Setting My Own Boundaries

Boundaries are essential to healthy relationships and, really, a healthy life. Setting and sustaining boundaries is a skill. We might pick up pointers here and there from experience or through watching others. But for many of us, boundary-building is a relatively new concept and a challenging one. Boundary setting means keeping our loved ones happy, but not at the expense of our own feelings and happiness.

Here is some insight into building better boundaries and maintaining them.

  1. Name your limits

You can’t set good boundaries if you’re unsure of where you stand. So identify your physical, emotional, mental and spiritual limits. Consider what you can tolerate and accept and what makes you feel uncomfortable or stressed. What makes you uncomfortable? What are your values and morals?

  1. Tune into your feelings

There are two key feelings in others that are red flags or cues that we’re letting go of our boundaries: discomfort and resentment. While we may feel these with many people, one way to evaluate if it is unhealthy is thinking about these feelings on a scale from 1-10. Six to 10 is in the higher zone.

If you’re at the higher end of this scale, with another person think about asking yourself, what is causing that? What is it about this interaction, or the person’s expectation that is bothering me?

Resentment usually “comes from being taken advantage of or not appreciated.” It’s often a sign that we’re pushing ourselves either beyond our own limits because we feel guilty (and want to be a good daughter or wife, for instance), or someone else is imposing their expectations, views or values on us. When someone acts in a way that makes you feel uncomfortable, that’s a cue to us they may be violating or crossing a boundary.

  1. Be direct

With some people, maintaining healthy boundaries doesn’t require a direct and clear-cut discussion. With others, such as those who have a different personality or cultural background, you’ll need to be more direct about your boundaries. Consider the following example: one person feels that challenging someone’s opinions is a healthy way of communicating, but to another person this feels disrespectful and tense.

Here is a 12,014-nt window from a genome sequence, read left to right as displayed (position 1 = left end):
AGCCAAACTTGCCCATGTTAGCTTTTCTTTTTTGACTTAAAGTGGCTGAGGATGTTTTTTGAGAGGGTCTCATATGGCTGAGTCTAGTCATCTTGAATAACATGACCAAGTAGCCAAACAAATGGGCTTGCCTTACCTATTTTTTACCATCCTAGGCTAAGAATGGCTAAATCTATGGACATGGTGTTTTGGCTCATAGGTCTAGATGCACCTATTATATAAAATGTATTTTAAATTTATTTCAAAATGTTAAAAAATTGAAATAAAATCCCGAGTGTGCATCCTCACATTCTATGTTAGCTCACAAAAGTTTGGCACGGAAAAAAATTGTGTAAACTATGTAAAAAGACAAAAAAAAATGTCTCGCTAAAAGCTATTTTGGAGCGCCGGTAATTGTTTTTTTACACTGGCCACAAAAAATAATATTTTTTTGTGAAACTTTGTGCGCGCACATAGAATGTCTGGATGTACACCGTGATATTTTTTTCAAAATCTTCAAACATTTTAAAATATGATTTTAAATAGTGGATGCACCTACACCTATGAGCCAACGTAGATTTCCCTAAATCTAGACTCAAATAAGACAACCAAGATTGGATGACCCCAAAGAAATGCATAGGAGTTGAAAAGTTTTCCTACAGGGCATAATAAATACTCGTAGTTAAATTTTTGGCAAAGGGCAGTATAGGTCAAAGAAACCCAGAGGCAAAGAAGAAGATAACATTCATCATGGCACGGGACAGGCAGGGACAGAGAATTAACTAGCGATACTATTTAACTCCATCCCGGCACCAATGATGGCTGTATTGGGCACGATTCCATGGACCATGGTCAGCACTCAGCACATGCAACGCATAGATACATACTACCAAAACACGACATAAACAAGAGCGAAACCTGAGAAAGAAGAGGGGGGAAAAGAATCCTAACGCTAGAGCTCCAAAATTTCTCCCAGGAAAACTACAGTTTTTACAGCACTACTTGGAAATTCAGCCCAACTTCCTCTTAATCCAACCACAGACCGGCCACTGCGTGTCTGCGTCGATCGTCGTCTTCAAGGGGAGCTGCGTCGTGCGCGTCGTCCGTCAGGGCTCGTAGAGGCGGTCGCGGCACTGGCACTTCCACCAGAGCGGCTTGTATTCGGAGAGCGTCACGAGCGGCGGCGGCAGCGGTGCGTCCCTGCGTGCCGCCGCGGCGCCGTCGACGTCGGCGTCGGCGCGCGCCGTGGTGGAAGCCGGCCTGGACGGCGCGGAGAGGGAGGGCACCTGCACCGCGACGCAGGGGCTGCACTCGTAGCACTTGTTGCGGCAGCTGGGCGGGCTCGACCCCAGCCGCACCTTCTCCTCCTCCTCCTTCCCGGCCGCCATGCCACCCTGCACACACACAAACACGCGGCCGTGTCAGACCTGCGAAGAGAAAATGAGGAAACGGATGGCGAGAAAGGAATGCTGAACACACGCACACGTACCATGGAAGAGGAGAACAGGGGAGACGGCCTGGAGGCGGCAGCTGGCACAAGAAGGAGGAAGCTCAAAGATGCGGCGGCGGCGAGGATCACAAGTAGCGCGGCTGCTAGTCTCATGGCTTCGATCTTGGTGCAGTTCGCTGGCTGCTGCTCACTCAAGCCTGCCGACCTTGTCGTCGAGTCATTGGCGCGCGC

There are other times you might need to be direct. For instance, in a romantic relationship, time can become a boundary issue. Partners might need to talk about how much time they need to maintain their sense of self and how much time to spend together. Just by saying what you feel WHEN you feel it, you help remind yourself and others about what is and is not acceptable for you.

Just like any new skill, being able to successfully communicate your boundaries takes practice. I suggest that you start off with a small boundary that isn’t threatening to you, and then incrementally increasing to more challenging boundaries. Setting boundaries takes courage, practice and support, just remember remember that it’s a skill you can master.

Complied by Olivia Guerini

Olivia Guerini (BPsych)

Olivia Guerini (BPsych)


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